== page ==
The US Navy has a new trick up its sleeve, and it could be a game changer

USS FreedomMass Communication Specialist 1st Class James R. EvansThe USS Freedom, one of the Littoral Combat Ships set to be equipped with over-the-horizon missiles.

The US Navy is preparing to roll out an advanced network of targeting information that will revolutionise the fleet’s capabilities in a time when they are increasingly being threatened by regional rivals.

Russia and China are at or near parity with US Naval forces in key strategic areas and developing convincing anti-access/area denial defences. Russia has even gone as far as to simulate attacks on the USS Donald Cook as it sailed off the coast of Poland.

American air superiority is in question in a time when our allies need our reassurance most, but there is a bright spot just over the horizon.

The US Navy has lately been focused on a concept called “distributed lethality,” or equipping even their smallest ships with powerful, stealthy, and long range missiles that can sink enemy ships or signal emitters from a safe distance. So far, the strategy has mainly relied on retrofitting the ships to carry “over-the-horizon (long range)” missiles.

The next step appears to be the formation of a “tactical cloud,” or a network of targeting information from satellites, aircraft, ships, submarines, and even weapons themselves to form a lethal “kill web.”

This will afford the Navy “the ability for us to utilise air-launched capabilities, surface launched capabilities and subsurface launched capabilities that are tied together with an all domain [information network],” said Navy Rear Adm. Mark Darrah at the Naval Air Systems Command, as the US Naval Institute notes

“We call it the tactical cloud. We’re going to put data up in the cloud and users are going to go grab it and use it as a contributor to a targeting solution.”

The tactical cloud concept mirrors abilities already possessed by regional adversaries: “Specifically their ability to take all of their sensors and nets them together to project their ability to see me faster and farther away and [now] my sanctuary been decreased,” Darrah said.

Aircraft carrierUS Navy PhotoChief Aviation Boatswain’s Mate signals a C-2A Greyhound on the flight deck of the aircraft carrier USS Ronald Reagan (CVN 76).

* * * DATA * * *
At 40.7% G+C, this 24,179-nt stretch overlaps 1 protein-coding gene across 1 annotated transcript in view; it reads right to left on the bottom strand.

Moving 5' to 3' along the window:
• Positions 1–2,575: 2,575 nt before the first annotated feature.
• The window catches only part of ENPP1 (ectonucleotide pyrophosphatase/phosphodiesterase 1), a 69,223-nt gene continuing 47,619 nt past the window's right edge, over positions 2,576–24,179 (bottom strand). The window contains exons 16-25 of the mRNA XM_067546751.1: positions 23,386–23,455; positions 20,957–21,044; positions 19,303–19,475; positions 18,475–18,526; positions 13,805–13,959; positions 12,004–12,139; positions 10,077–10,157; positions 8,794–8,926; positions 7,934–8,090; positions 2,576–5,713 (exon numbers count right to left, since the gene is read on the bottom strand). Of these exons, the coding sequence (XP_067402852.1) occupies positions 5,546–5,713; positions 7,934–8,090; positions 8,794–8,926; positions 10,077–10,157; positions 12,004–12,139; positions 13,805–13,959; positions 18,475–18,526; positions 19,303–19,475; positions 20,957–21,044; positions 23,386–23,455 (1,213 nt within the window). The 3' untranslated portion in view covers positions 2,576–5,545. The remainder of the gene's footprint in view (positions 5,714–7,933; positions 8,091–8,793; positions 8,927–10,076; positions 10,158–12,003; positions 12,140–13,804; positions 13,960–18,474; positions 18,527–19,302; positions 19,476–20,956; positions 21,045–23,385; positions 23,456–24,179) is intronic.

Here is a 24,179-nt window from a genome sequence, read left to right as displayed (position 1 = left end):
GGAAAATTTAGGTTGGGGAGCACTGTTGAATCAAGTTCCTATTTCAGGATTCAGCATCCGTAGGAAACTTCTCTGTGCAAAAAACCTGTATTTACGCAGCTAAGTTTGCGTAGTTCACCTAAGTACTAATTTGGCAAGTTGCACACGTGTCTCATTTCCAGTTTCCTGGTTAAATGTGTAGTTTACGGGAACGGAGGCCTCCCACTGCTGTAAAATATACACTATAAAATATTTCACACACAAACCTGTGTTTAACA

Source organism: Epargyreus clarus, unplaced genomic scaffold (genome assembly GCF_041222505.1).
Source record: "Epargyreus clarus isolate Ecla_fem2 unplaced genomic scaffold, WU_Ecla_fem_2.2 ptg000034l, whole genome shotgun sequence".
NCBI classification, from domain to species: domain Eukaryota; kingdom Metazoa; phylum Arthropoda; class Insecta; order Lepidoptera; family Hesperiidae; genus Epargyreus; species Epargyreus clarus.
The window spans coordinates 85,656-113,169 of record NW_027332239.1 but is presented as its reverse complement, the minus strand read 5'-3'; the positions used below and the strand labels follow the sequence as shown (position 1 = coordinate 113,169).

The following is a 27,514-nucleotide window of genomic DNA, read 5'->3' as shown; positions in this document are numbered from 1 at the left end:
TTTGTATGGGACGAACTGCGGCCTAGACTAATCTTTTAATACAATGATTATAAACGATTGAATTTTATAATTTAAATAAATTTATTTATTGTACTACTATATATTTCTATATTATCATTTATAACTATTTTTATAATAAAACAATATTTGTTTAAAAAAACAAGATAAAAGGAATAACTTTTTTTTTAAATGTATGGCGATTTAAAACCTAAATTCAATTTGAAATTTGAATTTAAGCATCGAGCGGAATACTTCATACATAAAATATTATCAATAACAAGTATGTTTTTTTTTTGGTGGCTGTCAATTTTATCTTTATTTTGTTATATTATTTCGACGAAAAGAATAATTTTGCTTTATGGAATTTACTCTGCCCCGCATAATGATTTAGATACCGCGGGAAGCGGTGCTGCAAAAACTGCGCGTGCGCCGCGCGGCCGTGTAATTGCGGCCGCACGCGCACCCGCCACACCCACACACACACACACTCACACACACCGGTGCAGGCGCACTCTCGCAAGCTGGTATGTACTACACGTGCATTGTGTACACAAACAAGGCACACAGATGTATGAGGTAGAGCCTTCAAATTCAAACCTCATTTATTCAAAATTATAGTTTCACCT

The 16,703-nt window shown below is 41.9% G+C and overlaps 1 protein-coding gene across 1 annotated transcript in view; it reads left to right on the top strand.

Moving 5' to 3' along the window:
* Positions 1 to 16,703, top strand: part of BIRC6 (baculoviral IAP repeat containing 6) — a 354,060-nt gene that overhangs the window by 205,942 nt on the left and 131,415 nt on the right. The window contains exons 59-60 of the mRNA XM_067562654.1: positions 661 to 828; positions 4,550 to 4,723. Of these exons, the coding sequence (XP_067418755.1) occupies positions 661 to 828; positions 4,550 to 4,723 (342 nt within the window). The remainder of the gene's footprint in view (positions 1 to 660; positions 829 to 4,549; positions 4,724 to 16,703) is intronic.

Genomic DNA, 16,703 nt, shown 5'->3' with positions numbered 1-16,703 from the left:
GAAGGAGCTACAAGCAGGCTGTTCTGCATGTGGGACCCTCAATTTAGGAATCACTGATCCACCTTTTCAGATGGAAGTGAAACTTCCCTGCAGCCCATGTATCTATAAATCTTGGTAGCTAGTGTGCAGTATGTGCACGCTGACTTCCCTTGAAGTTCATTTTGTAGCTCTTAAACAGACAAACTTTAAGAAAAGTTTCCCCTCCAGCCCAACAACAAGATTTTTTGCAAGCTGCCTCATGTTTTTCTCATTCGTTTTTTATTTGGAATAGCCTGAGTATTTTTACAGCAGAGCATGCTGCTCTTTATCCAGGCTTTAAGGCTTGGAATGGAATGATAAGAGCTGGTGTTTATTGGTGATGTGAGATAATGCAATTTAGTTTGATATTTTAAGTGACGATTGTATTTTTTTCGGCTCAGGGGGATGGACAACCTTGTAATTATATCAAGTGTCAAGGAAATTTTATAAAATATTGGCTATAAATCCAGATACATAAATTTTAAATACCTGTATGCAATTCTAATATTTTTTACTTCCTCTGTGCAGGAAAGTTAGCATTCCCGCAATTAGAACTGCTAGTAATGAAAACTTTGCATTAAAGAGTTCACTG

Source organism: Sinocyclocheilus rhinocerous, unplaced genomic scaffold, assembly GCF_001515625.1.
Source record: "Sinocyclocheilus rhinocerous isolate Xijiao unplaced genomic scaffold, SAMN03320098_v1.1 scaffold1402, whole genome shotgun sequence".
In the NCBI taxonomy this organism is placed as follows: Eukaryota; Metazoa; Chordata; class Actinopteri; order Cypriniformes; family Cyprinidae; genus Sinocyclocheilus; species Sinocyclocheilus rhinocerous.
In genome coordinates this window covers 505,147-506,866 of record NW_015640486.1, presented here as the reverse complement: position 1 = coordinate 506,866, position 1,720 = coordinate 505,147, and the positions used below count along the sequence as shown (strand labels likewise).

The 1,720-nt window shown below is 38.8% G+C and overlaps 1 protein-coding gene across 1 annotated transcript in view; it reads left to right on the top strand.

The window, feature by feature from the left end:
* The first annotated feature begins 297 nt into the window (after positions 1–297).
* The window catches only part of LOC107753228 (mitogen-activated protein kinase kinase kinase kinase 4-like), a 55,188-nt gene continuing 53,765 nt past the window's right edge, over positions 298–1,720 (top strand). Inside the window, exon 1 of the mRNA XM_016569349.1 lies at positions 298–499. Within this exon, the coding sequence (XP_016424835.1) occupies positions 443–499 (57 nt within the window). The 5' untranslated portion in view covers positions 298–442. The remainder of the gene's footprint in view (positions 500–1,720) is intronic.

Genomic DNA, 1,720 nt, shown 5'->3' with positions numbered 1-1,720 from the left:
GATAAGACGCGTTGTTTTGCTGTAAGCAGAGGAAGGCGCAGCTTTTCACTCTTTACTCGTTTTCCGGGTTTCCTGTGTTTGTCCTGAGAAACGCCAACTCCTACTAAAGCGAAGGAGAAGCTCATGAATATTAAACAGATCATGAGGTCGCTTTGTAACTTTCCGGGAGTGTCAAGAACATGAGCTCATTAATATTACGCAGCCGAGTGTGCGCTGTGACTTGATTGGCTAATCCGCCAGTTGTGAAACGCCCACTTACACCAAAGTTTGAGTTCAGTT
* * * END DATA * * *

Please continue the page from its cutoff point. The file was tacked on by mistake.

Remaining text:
“It’s about their ability to reduce the amount of space I have to operate in by tying their capability together and force me to operate from a farther distance from a threat.”

The US Navy already employs more ships, bases, and radar sites than any navy in the world, the issue now is simply leveraging them to create an all inclusive picture that draws on info from submerged vessels all the way up to space assets.

As such, the Navy looks introduce the network within the year, with Darrah saying the tactical cloud concept ” has been tested and it will be ready to deploy later this year, we’re pretty excited about that.”

The network of sensor information will greatly increase the capability and interoperability of different navy platforms.

“I can replace an F-18 with a Harpoon with a JSF and another weapon [in the future]. That’s the important piece. This is about [being] role based. Role-based means I don’t care what the platform is, what I care about is the sensor that generates the information.”

Naval strike missile NSM konsbergUS Navy photo by Mass Communication Specialist 2nd Class Zachary D. BellNaval Strike Missile launch from USS Coronado (LCS-4) in September 2014.

The challenge, once the network goes live, prioritising and finding relevant data in the web.

“We’re going to put data up in the cloud and users are going to go grab it and use it as a contributor to a targeting solution [but] what’s the pedigree of the data?” said Darrah.

“Who generated it? How long has it been since it’s been refreshed? Is it actually a fidelity that’s meaningful to my weapon?”

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